Archon News

European Parliament publishes Briefing Papers on Ecumenical Patriarchate and other Non-Muslim Religious Minorities in Turkey

A published report issued by the European Parliament stresses that Turkey’s denial of the Ecumenical Patriarchate’s “cultural and spiritual importance” as well as its “religious jurisdiction much beyond Turkey’s borders” threatens the very “survival of the institution.”

Requested by the European Parliament’s Committee on Foreign Affairs, “Religious Freedom in Turkey: Situation of Religious Minorities” was compiled by a group of professors and researchers of the Center for European Studies and documents the continuing persecutions and restrictions of non-Muslim religious minorities by the Turkish government.

The manuscript, completed in late February, begins with an historical outlook on minority issues in Turkey and examines the Armenian, Jewish, and Greek Orthodox communities. It reviews the historic events which led to the decreasing population of the Greek community and closing of properties owned by the Ecumenical Patriarchate, stating:

“The Greek Church and its highest authority the patriarchate of Constantinople have also been affected from the state’s suspicious stance. The Turkish state does not acknowledge the Patriarchate as a legal entity. One of the currently most discussed issues in this context is probably the Halki priest seminary which was closed in 1971. Turkish officials have made it clear that they are following the principle of reciprocity, which means that the situation of the Greek minority has been made dependent from that of the situation of the Muslim minority in Greece.”

The report then questions Turkey’s position on the “Ecumenical” character of the Ecumenical Patriarchate, stating:

“Whereas the Greek Orthodox Patriarchate claims its ecumenical character, a ranking as the primus inter pares among the Orthodox Churches, the Turkish state has refused to acknowledge the Patriarch’s spiritual leadership of the world wide Orthodoxy, but merely regards him as the head of the Greek Orthodox minority in Turkey.

“State authorities have often argued that any recognition of the ecumenical nature of the patriarchate might result in the establishment of an entity with legal international status which would then set the patriarch in a position comparable to that of a head of state. Any special status has been denied by Turkish authorities as they have seen it conflicting with the principle of secularism and as a backdoor for pro-Greek agitation and therefore as a threat to national security. Turkish nationalists have seen the patriarchate’s insistence on its ecumenical character as a proof for its political orientation.

“It was also the fear that the Patriarchate might not confine itself to mere religious questions but would also act as a political body which had driven the Turkish delegation in Lausanne (1923) to ask for the Patriarchate’s removal. Whereas the treaty does not include any explicit mention of the status of the Patriarchate, it is a point of reference for advocates and opponents of its ecumenical title.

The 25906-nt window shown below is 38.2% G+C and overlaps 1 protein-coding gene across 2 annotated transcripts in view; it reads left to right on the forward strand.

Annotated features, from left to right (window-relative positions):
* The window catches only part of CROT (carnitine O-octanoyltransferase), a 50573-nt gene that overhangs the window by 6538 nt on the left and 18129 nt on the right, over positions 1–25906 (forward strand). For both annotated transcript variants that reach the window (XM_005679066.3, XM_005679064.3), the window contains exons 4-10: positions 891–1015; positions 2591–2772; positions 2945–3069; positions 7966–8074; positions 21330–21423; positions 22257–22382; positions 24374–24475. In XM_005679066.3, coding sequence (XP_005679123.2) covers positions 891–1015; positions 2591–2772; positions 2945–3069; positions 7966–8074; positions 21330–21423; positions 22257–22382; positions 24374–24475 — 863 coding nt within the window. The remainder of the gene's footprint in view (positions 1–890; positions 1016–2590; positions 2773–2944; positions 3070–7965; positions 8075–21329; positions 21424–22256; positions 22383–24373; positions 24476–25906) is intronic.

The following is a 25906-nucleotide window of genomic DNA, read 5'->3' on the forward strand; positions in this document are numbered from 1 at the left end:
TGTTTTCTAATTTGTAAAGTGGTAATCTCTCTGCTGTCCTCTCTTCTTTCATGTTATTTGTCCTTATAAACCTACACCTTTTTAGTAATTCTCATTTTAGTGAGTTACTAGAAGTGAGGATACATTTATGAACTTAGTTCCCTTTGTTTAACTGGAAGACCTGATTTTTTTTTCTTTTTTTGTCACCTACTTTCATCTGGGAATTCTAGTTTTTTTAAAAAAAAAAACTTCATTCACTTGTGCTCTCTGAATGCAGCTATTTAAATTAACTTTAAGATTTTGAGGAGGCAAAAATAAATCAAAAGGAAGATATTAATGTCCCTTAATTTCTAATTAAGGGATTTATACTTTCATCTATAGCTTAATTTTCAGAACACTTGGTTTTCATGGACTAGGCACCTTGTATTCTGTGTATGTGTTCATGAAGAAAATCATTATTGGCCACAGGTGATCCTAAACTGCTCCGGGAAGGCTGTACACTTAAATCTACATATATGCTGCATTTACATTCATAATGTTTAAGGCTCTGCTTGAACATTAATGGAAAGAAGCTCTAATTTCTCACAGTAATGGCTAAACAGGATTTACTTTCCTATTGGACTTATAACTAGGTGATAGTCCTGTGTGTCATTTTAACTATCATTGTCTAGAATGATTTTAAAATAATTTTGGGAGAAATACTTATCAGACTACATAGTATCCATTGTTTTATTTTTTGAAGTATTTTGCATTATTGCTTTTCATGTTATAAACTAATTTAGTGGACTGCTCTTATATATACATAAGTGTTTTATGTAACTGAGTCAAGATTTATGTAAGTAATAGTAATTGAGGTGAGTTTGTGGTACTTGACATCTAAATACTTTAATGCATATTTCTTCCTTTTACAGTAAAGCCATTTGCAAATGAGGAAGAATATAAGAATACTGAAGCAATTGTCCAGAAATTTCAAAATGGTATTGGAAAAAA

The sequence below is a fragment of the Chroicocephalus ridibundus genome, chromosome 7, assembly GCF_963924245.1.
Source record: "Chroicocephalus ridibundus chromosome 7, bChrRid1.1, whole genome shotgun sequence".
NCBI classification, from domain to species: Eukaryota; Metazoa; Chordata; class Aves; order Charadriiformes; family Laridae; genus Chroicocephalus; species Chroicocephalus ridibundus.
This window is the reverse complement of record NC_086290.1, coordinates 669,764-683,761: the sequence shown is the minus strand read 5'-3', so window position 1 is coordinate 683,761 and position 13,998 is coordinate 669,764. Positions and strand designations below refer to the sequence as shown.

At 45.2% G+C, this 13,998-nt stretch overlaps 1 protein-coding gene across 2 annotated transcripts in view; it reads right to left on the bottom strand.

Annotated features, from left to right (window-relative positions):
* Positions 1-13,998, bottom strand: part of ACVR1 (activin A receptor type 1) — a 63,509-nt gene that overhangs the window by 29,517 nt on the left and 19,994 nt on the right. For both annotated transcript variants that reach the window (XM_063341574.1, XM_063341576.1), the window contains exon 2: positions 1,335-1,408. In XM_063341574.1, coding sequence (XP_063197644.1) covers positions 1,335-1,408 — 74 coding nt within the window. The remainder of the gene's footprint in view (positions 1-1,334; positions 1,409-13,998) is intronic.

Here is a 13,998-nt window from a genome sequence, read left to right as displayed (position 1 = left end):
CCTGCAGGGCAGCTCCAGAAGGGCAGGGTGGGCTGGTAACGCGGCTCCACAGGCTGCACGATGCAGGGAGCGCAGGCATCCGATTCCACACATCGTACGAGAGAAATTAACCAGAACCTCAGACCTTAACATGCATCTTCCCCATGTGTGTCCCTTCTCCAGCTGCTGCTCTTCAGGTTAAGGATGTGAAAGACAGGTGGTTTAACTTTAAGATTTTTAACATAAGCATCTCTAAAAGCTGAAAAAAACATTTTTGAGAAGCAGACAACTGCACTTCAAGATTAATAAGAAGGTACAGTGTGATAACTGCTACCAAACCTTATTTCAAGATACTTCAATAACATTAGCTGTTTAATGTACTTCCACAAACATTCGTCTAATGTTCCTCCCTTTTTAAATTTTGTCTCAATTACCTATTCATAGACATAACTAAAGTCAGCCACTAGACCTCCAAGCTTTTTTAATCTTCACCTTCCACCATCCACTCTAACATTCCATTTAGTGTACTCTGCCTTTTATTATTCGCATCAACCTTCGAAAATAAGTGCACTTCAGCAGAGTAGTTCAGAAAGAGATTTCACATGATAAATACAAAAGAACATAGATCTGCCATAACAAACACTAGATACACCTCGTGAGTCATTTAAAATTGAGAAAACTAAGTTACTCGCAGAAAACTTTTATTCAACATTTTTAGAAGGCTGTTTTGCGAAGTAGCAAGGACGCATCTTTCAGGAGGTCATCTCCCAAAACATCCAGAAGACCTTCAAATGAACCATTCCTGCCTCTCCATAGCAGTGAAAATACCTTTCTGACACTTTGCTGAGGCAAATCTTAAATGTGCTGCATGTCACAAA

“On June 26, 2007, the Turkish Supreme Court of Appeals (Yargitay) ruled (2007/5603) in the question of the ecumenical character of the patriarchate that the Phanar Greek Patriarchate (Fener Rum Patrikhanesi) was merely the representative of the church of the Greek minority in Turkey, that it was granted the right to remain in Turkey and that it was subject to Turkish law. The ruling stipulated that any special rights or privileges granted to a minority but denied to its own citizens would violate the constitutional principle of equality. Referring to the Treaty of Lausanne, the court declared that as there was no explicit mention of the patriarchate, there was also no legal ground for the claim for the title of an ecumenical patriarchate.

“It is the state’s denial of the Patriarchate’s cultural and spiritual importance and influence and its religious jurisdiction much beyond Turkey’s borders which risks, in the light of a dwindling Greek Turkish minority, the survival of the institution. Considering the low numbers of Greek Turkish citizens remaining in the country, it will be increasingly difficult to meet the requirements stipulated in the decrees issued in 1923 and in 1970 laying down that not only the patriarch has to be a Turkish citizen, but also those who elect him and that they have to be carrying out ecclesiastical duties within Turkey.

It has been the Turkish interpretation of secularism which does not provide the opportunity of legal personality for religious institutions. The Turkish state’s denial of a legal personality of the Patriarchate results in the non-recognition of its ownership rights. Ownership has to be registered in foundations. However, properties might be still dispossessed when they are not used for their original purpose. The Patriarchate has no legal means to seek legal action against such infringements.”

The report concludes, saying:

“The closing down of the Halki priest seminary in 1971 has virtually stopped the education of young generation clergymen for the Greek community in Turkey. The Armenian seminary was closed down in 1974. The Turkish state could be encouraged to handle this pressing issue of the clergymen of the religious communities.”

The European Parliament report can be read in its entirety here:


Subscribe to our mailing list

More Posts